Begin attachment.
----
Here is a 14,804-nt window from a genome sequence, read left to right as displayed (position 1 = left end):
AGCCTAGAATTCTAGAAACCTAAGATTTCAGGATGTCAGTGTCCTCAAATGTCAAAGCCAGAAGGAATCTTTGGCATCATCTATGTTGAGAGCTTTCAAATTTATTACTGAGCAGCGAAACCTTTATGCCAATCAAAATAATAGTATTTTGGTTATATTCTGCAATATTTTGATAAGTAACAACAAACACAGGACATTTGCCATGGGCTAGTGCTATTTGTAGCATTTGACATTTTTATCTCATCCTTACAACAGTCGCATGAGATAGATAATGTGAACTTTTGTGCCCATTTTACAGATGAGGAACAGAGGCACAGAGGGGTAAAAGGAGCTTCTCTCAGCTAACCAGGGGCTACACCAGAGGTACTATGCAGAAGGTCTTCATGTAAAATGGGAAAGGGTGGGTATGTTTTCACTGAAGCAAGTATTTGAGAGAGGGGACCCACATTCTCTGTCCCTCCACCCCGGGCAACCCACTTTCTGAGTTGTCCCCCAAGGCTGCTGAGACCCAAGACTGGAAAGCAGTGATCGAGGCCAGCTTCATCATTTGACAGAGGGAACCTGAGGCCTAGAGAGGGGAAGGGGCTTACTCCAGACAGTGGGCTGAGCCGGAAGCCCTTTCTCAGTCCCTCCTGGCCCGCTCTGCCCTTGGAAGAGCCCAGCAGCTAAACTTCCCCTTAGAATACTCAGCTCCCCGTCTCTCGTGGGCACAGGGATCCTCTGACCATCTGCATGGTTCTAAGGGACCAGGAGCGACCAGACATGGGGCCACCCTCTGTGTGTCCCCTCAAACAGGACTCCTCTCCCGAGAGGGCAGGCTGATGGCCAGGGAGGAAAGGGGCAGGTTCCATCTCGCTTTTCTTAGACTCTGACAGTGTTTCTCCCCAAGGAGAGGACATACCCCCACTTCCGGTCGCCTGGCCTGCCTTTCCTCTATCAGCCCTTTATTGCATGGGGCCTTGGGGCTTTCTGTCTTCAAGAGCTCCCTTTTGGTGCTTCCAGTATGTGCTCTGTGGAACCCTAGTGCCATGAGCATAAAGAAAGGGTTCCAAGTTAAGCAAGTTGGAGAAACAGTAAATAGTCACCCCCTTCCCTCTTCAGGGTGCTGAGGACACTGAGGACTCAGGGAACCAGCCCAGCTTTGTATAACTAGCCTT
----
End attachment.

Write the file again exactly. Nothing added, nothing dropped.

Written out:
Here is a 14,804-nt window from a genome sequence, read left to right as displayed (position 1 = left end):
AGCCTAGAATTCTAGAAACCTAAGATTTCAGGATGTCAGTGTCCTCAAATGTCAAAGCCAGAAGGAATCTTTGGCATCATCTATGTTGAGAGCTTTCAAATTTATTACTGAGCAGCGAAACCTTTATGCCAATCAAAATAATAGTATTTTGGTTATATTCTGCAATATTTTGATAAGTAACAACAAACACAGGACATTTGCCATGGGCTAGTGCTATTTGTAGCATTTGACATTTTTATCTCATCCTTACAACAGTCGCATGAGATAGATAATGTGAACTTTTGTGCCCATTTTACAGATGAGGAACAGAGGCACAGAGGGGTAAAAGGAGCTTCTCTCAGCTAACCAGGGGCTACACCAGAGGTACTATGCAGAAGGTCTTCATGTAAAATGGGAAAGGGTGGGTATGTTTTCACTGAAGCAAGTATTTGAGAGAGGGGACCCACATTCTCTGTCCCTCCACCCCGGGCAACCCACTTTCTGAGTTGTCCCCCAAGGCTGCTGAGACCCAAGACTGGAAAGCAGTGATCGAGGCCAGCTTCATCATTTGACAGAGGGAACCTGAGGCCTAGAGAGGGGAAGGGGCTTACTCCAGACAGTGGGCTGAGCCGGAAGCCCTTTCTCAGTCCCTCCTGGCCCGCTCTGCCCTTGGAAGAGCCCAGCAGCTAAACTTCCCCTTAGAATACTCAGCTCCCCGTCTCTCGTGGGCACAGGGATCCTCTGACCATCTGCATGGTTCTAAGGGACCAGGAGCGACCAGACATGGGGCCACCCTCTGTGTGTCCCCTCAAACAGGACTCCTCTCCCGAGAGGGCAGGCTGATGGCCAGGGAGGAAAGGGGCAGGTTCCATCTCGCTTTTCTTAGACTCTGACAGTGTTTCTCCCCAAGGAGAGGACATACCCCCACTTCCGGTCGCCTGGCCTGCCTTTCCTCTATCAGCCCTTTATTGCATGGGGCCTTGGGGCTTTCTGTCTTCAAGAGCTCCCTTTTGGTGCTTCCAGTATGTGCTCTGTGGAACCCTAGTGCCATGAGCATAAAGAAAGGGTTCCAAGTTAAGCAAGTTGGAGAAACAGTAAATAGTCACCCCCTTCCCTCTTCAGGGTGCTGAGGACACTGAGGACTCAGGGAACCAGCCCAGCTTTGTATAACTAGCCTT